Your business needs cash. Cash is what keeps your company in operation and enables it to grow, so you should know how much cash your business needs to survive. Although many people think the answer is linked solely to operating expenses, this isn’t the case.
There is no single factor that determines how much cash every business needs to have on hand. Somewhere between 3-6 months of operating expenses is a good baseline to start from, but there’s more to it than that.
Here are some factors that determine how much cash your business needs.
1. Your income
The source of your income helps determine if you need more or less cash. If your income isn’t highly diversified—that is, if the majority of your income comes from one or two main clients—you’ll need to have more cash on hand. That’s because if your main client leaves you, you’ll suddenly find yourself with significantly less money coming in.
If your income is diversified, you’ll be better able to withstand losing a client, so you’ll need less cash available. But if the majority of your income comes from one source, you need to be prepared to have little income if they leave.
Likewise, if your business has investors, they could request their money back at any point. You’ll need to cover that.
2. Your expenses
Businesses typically have fixed overhead expenses and variable expenses related to the cost of goods sold. You need to know how each of these affects you over a few months so you can prepare to cover them.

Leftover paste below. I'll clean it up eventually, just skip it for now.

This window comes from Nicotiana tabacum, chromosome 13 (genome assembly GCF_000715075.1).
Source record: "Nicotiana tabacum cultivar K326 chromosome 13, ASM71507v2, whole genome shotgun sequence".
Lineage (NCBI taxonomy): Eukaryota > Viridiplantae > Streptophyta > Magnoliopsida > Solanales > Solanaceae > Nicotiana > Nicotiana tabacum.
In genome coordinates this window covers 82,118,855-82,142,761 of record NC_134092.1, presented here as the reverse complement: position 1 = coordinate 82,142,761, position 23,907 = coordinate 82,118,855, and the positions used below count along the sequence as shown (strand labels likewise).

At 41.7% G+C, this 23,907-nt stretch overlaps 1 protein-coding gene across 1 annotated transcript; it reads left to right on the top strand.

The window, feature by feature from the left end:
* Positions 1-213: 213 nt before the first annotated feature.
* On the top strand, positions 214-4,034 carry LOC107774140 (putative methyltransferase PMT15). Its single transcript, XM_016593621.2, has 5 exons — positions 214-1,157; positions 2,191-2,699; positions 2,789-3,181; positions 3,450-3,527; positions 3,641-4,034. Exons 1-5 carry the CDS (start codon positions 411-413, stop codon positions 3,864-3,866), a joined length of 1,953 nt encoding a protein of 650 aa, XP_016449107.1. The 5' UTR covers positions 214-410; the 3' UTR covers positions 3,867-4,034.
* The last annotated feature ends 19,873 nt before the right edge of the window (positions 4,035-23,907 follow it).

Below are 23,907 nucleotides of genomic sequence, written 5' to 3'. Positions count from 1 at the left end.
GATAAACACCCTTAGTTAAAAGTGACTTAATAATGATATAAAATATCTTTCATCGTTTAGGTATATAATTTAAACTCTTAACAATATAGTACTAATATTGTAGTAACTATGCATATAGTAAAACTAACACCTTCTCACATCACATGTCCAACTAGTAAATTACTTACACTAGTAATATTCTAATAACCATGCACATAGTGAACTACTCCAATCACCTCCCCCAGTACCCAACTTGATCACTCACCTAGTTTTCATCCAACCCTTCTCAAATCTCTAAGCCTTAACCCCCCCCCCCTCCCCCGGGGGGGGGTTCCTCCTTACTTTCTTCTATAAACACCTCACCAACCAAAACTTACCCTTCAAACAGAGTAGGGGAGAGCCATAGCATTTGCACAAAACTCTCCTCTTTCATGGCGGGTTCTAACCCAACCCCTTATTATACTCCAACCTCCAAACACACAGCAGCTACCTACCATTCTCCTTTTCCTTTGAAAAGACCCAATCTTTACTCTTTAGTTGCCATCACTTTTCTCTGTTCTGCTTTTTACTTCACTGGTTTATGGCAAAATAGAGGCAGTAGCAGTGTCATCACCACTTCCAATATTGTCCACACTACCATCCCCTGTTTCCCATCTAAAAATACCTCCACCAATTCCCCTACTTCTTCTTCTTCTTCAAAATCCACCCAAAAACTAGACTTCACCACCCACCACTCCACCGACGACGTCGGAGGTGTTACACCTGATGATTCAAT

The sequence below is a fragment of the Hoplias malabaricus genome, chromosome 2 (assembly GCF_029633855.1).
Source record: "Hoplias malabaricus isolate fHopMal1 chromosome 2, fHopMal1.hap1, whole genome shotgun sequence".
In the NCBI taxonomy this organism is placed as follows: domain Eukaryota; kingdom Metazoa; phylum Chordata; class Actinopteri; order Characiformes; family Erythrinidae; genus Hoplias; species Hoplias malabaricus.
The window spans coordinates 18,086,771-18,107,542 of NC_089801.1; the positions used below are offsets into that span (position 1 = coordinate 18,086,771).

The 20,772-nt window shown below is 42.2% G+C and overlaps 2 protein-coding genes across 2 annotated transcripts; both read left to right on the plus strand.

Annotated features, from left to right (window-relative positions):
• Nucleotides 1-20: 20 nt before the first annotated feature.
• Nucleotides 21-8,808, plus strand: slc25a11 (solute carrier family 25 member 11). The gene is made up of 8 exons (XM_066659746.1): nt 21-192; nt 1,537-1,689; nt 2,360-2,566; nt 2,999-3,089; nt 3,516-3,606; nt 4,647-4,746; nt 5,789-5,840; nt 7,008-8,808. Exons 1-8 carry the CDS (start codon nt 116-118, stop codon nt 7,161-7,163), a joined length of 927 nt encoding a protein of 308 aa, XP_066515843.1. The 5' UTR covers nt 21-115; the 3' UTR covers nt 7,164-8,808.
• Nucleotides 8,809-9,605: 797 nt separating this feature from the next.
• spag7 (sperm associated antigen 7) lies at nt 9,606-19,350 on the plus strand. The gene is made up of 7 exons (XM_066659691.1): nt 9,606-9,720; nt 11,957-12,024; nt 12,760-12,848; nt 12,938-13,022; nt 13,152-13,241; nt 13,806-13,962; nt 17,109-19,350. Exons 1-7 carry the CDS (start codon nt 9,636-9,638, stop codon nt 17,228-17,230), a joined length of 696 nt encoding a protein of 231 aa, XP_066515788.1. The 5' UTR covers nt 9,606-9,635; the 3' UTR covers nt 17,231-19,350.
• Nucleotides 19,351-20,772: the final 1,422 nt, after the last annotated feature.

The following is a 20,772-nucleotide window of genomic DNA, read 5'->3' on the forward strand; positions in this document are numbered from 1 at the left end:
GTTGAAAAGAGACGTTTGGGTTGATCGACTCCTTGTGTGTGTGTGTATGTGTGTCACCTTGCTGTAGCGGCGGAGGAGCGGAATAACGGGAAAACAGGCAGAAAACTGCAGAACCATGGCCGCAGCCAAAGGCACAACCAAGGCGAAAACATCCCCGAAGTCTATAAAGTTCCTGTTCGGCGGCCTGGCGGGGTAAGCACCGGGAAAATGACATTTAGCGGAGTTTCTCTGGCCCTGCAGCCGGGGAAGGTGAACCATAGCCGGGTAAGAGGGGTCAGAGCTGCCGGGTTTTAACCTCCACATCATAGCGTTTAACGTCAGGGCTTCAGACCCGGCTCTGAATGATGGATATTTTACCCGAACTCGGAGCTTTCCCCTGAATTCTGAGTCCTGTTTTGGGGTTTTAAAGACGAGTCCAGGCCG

Look at your financial statements for a period of at least six months, and make sure you account for busy seasons and slow seasons. See where your money is spent and how much you need on average to cover those expenditures.
3. Your assets
Liquidity refers to how easily your assets can be turned into cash. Stocks and bonds can easily be converted to cash, whereas property and equipment often take time to sell and are therefore less liquid.
The more liquid your assets are, the less cash you’ll need. If you don’t have a lot of liquid assets, you’ll want more cash accessible.
4. Your spending situation
Your spending situation is based on how much of your expenditures are mandatory and how much are discretionary—that is, you can operate without those expenses. If you have a high proportion of mandatory expenses, you’ll need cash to cover them if times get tough.
Discretionary expenses can be cut without significantly affecting business, saving you money or freeing it up for mandatory expenses. If you spend $5,000 a month on employee meals, you can easily save that money by not going out for a few months.
The more rigid your spending situation is, the more cash you’ll need on hand.
A final important factor is opportunity cost. The money covers emergencies and downtimes, but keeping too much money in the bank means you’re missing out on investments that could build your wealth and quickly be converted into cash. Talking to a financial expert can help you understand your opportunity cost and whether you need more or less cash available to you.
We are here to help you work out your cash flow forecast and keep your business running sustainably. Welcome to book a 3o-minute non-obiligation appointment to discuss your cash flow management need.